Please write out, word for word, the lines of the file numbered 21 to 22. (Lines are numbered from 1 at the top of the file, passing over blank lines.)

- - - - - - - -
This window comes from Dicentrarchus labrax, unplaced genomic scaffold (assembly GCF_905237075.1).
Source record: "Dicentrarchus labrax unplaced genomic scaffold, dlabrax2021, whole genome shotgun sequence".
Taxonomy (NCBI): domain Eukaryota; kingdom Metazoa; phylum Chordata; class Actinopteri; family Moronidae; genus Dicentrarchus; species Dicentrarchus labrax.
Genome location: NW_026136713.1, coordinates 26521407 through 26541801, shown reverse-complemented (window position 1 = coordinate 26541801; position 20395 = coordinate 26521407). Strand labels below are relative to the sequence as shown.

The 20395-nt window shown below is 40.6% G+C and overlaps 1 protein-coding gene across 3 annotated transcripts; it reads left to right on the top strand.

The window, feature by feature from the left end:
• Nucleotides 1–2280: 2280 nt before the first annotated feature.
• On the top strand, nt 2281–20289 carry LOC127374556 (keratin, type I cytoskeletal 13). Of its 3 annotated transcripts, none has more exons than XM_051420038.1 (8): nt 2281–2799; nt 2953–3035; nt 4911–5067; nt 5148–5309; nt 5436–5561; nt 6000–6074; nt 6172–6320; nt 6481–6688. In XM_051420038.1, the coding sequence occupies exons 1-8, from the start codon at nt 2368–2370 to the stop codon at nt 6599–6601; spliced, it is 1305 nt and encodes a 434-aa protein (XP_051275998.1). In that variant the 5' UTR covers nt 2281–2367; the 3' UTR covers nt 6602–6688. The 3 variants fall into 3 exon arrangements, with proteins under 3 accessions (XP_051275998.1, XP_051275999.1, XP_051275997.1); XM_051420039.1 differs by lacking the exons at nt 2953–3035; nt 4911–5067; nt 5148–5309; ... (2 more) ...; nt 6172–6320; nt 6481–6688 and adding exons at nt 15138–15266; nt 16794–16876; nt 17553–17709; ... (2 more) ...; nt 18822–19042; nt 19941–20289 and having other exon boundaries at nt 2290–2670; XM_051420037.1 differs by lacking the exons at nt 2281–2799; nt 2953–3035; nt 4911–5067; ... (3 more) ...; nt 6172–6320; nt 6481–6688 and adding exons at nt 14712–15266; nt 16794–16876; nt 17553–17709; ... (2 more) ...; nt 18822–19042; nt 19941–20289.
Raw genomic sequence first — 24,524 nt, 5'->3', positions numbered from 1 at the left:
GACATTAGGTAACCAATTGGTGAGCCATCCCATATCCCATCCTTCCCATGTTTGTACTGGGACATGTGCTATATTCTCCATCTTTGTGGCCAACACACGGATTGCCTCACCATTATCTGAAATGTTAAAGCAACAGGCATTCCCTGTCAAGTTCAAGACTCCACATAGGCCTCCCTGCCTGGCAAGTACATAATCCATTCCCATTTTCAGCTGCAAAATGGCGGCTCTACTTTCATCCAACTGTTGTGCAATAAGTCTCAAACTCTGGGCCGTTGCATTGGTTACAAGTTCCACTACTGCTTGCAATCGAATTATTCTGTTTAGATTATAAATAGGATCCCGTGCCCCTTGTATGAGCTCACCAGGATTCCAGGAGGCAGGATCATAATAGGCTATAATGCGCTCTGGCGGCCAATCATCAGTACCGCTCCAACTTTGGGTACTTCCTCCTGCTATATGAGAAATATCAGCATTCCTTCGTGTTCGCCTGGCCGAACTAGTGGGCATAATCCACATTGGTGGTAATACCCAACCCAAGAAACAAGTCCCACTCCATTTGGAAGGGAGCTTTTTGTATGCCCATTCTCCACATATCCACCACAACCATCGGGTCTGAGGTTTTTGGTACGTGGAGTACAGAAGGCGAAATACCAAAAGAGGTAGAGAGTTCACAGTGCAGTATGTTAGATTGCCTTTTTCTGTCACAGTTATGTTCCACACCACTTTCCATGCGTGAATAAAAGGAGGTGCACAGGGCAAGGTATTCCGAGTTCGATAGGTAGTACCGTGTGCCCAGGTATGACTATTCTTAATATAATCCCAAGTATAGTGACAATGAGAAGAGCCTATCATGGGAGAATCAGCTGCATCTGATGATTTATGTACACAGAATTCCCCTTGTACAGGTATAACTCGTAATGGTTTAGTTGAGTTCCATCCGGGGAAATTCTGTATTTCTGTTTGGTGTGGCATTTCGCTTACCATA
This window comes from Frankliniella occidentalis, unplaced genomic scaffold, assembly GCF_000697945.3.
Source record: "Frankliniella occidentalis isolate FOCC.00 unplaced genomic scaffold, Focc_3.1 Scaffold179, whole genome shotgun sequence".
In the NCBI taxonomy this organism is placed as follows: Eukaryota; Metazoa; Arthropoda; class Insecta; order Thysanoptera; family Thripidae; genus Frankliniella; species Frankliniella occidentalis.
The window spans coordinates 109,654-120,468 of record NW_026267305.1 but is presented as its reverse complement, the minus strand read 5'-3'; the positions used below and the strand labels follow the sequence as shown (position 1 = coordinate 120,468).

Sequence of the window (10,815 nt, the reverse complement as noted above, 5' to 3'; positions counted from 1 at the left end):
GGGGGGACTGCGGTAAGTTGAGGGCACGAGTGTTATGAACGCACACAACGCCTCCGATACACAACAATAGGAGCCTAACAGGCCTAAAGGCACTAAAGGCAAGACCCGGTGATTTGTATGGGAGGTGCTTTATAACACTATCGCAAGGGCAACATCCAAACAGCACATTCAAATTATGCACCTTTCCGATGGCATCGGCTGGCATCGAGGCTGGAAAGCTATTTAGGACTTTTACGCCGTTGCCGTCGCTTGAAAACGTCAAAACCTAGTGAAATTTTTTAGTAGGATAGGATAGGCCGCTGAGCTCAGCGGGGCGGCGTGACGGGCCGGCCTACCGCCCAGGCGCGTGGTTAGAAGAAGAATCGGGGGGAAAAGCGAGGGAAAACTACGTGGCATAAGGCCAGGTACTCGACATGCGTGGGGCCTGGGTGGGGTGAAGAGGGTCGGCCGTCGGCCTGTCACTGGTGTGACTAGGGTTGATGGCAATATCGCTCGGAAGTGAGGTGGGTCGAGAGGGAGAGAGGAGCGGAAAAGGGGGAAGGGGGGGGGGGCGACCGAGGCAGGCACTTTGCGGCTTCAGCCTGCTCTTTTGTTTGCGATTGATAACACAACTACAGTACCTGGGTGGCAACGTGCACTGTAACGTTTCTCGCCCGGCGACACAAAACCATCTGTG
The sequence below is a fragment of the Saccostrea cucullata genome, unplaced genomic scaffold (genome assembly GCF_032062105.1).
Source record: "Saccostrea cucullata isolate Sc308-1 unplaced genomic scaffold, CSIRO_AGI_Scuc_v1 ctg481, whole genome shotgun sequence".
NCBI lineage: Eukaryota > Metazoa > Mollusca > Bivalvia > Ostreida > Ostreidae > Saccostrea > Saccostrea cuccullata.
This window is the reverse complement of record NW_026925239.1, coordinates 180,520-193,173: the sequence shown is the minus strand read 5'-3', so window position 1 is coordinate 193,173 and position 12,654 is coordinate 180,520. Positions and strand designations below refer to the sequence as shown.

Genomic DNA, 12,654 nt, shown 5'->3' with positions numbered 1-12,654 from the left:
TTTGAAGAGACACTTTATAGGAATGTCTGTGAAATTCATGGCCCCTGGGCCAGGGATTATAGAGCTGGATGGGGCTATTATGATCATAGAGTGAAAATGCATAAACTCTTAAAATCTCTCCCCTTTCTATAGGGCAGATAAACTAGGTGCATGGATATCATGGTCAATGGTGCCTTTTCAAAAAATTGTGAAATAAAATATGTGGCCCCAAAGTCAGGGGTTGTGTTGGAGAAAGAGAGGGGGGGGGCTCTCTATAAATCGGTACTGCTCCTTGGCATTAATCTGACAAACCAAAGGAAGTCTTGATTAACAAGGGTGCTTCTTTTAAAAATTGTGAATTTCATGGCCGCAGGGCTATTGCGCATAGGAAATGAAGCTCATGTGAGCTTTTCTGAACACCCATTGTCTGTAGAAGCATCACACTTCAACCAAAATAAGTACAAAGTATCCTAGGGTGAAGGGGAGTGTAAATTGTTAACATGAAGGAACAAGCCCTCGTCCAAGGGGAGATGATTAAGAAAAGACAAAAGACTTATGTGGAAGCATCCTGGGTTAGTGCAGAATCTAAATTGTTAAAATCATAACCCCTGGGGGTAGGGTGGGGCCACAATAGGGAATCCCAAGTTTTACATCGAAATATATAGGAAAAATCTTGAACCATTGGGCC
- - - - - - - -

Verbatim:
Genomic DNA, 12,654 nt, shown 5'->3' with positions numbered 1-12,654 from the left:
TTTGAAGAGACACTTTATAGGAATGTCTGTGAAATTCATGGCCCCTGGGCCAGGGATTATAGAGCTGGATGGGGCTATTATGATCATAGAGTGAAAATGCATAAACTCTTAAAATCTCTCCCCTTTCTATAGGGCAGATAAACTAGGTGCATGGATATCATGGTCAATGGTGCCTTTTCAAAAAATTGTGAAATAAAATATGTGGCCCCAAAGTCAGGGGTTGTGTTGGAGAAAGAGAGGGGGGGGGCTCTCTATAAATCGGTACTGCTCCTTGGCATTAATCTGACAAACCAAAGGAAGTCTTGATTAACAAGGGTGCTTCTTTTAAAAATTGTGAATTTCATGGCCGCAGGGCTATTGCGCATAGGAAATGAAGCTCATGTGAGCTTTTCTGAACACCCATTGTCTGTAGAAGCATCACACTTCAACCAAAATAAGTACAAAGTATCCTAGGGTGAAGGGGAGTGTAAATTGTTAACATGAAGGAACAAGCCCTCGTCCAAGGGGAGATGATTAAGAAAAGACAAAAGACTTATGTGGAAGCATCCTGGGTTAGTGCAGAATCTAAATTGTTAAAATCATAACCCCTGGGGGTAGGGTGGGGCCACAATAGGGAATCCCAAGTTTTACATCGAAATATATAGGAAAAATCTTGAACCATTGGGCC